30. 30. 30 Sharp %%basic sharp filter imrgb = imread('peppers.png'); imgray = im2double(rgb2gray(imrgb)); imshow(imgray); a = [ 0 0 0; 0 2 0; 0 0 0] - 1/9*ones(3) Corroutimg = filter2(a, imgray); figure; imshow(Corroutimg)
31. 31. 31 Practical matters What happens near the edge? the filter window falls off the edge of the image need to extrapolate methods: clip filter (black) wrap around copy edge reflect across edge Source: S. Marschner
32. 32. 32 Matlab edge aware filtering methods (MATLAB): clip filter (black): imfilter(f, g, 0) wrap around: imfilter(f, g, ‘circular’) copy edge: imfilter(f, g, ‘replicate’) reflect across edge: imfilter(f, g, ‘symmetric’)
33. 33. 33 Practical matters What is the size of the output? • MATLAB: filter2(g, f, shape) shape = ‘full’: output size is sum of sizes of f and g shape = ‘same’: output size is same as f shape = ‘valid’: output size is difference of sizes of f and g f gg gg f gg gg f gg gg full same valid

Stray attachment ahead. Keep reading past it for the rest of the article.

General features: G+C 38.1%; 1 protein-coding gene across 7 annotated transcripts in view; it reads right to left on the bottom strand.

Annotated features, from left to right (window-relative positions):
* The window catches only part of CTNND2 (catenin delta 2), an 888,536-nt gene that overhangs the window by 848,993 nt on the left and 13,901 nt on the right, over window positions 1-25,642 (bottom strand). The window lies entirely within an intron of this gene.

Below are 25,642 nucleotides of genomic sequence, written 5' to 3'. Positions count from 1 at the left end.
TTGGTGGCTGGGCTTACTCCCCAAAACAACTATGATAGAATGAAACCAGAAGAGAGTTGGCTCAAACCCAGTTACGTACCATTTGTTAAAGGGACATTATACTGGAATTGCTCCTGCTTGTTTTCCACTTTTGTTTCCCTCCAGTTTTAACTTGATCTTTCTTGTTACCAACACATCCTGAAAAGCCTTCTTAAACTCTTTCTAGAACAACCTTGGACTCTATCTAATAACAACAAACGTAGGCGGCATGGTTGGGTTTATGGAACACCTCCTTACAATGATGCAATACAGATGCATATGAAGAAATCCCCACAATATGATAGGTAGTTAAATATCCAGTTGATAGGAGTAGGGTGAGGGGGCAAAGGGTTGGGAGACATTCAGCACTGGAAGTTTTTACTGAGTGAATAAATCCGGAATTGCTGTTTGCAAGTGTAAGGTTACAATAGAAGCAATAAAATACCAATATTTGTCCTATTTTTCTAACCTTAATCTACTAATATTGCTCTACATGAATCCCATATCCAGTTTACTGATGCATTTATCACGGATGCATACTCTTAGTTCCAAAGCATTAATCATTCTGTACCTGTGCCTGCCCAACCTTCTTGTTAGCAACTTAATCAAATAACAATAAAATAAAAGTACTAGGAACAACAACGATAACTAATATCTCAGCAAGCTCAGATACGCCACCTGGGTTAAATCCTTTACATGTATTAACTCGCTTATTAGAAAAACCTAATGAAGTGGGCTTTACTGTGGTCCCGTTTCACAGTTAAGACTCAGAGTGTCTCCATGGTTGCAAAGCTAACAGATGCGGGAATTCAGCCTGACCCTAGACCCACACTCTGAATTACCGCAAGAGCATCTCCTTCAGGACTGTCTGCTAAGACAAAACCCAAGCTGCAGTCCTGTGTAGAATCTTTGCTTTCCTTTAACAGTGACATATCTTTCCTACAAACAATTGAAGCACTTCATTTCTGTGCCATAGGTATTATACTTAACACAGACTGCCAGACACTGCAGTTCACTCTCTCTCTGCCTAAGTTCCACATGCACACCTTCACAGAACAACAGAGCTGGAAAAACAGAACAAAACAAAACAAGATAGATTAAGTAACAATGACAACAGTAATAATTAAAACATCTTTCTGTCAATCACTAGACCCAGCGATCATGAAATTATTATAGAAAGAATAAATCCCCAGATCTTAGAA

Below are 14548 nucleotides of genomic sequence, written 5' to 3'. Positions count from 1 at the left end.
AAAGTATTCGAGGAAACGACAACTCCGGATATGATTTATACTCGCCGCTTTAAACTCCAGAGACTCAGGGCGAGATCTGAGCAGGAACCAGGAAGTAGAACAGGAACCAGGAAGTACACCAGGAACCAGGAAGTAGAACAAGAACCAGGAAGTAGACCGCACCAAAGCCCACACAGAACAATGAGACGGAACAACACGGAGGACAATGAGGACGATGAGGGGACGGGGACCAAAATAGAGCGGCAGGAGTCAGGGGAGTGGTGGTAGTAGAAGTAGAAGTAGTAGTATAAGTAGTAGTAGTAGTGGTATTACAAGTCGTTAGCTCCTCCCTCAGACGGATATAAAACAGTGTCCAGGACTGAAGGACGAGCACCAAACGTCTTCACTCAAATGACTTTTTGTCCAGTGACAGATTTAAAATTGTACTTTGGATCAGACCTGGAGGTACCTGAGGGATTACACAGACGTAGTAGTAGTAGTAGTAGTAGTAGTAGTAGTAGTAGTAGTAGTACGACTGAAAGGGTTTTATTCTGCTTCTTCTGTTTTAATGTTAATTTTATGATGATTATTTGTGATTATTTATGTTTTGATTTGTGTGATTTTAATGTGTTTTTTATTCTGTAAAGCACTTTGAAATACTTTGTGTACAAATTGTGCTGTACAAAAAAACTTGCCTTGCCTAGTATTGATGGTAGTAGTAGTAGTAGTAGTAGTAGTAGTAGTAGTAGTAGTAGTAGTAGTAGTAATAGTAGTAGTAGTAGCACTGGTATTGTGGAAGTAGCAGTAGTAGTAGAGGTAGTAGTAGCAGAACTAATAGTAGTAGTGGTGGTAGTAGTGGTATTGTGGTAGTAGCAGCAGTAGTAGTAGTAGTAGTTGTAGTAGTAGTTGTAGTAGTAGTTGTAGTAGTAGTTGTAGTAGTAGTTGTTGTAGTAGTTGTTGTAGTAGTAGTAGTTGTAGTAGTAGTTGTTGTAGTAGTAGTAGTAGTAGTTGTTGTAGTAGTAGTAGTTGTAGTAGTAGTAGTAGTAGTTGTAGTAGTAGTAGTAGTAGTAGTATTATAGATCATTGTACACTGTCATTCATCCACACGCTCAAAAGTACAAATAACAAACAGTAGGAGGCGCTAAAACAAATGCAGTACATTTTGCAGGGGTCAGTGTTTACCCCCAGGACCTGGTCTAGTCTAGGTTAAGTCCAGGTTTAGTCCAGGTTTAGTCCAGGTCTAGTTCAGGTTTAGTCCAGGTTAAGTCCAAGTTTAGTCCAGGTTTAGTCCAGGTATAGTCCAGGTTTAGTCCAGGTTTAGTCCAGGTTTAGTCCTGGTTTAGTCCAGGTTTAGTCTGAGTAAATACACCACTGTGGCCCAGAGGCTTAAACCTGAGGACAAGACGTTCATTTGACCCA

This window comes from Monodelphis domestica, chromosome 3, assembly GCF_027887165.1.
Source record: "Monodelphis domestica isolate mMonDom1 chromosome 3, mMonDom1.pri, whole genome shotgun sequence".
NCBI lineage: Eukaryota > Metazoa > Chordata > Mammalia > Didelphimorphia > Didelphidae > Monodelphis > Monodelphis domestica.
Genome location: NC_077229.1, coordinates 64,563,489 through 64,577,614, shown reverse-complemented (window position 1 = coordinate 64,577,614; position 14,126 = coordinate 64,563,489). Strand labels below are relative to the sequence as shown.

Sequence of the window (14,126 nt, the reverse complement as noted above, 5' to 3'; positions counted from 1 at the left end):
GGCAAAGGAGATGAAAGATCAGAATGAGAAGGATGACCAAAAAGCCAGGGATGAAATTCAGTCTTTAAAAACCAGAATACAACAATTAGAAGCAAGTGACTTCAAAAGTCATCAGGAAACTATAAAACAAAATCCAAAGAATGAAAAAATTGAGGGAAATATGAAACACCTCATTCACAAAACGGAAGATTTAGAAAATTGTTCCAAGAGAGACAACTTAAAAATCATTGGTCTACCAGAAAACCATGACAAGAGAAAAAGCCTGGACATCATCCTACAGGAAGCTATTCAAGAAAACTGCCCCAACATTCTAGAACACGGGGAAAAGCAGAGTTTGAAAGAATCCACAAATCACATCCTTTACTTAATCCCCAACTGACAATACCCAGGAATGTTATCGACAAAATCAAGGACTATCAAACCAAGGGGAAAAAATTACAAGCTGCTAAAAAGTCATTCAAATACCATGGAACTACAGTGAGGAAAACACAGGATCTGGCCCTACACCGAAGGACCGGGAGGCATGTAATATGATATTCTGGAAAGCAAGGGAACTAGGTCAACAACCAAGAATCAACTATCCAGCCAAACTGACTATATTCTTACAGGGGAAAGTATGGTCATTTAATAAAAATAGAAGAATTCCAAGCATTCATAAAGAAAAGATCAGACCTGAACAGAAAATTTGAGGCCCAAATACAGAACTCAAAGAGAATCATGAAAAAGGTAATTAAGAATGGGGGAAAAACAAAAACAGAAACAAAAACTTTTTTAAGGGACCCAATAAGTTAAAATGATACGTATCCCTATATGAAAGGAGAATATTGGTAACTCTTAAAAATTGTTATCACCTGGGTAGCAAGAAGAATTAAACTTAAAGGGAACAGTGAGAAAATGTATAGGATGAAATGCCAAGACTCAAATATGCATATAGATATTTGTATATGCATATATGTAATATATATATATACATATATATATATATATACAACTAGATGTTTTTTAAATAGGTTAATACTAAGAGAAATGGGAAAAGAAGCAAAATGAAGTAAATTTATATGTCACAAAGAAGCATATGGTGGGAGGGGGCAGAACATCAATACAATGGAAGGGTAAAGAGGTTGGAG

34. 34. 34 Median filters A Median Filter operates over a window by selecting the median intensity in the window. What advantage does a median filter have over a mean filter? Is a median filter a kind of convolution?
35. 35. 35 Matlab Lab 2 – Median Filter
36. 36. 36 Comparison: salt and pepper noise
37. 37. 37 Median Filter Example %%Median imrgb = imread('peppers.png'); imgray = im2double(rgb2gray(imrgb)); imnoise = imnoise(imgray,'salt & pepper',0.1); imshow(imnoise) figure imshow(medfilt2(imnoise))
38. 38. 38 Basic Filters summary Linear filtering is sum of dot product at each position Can smooth, sharpen, translate (among many other uses) Be aware of details for filter size, extrapolation, cropping 111 111 111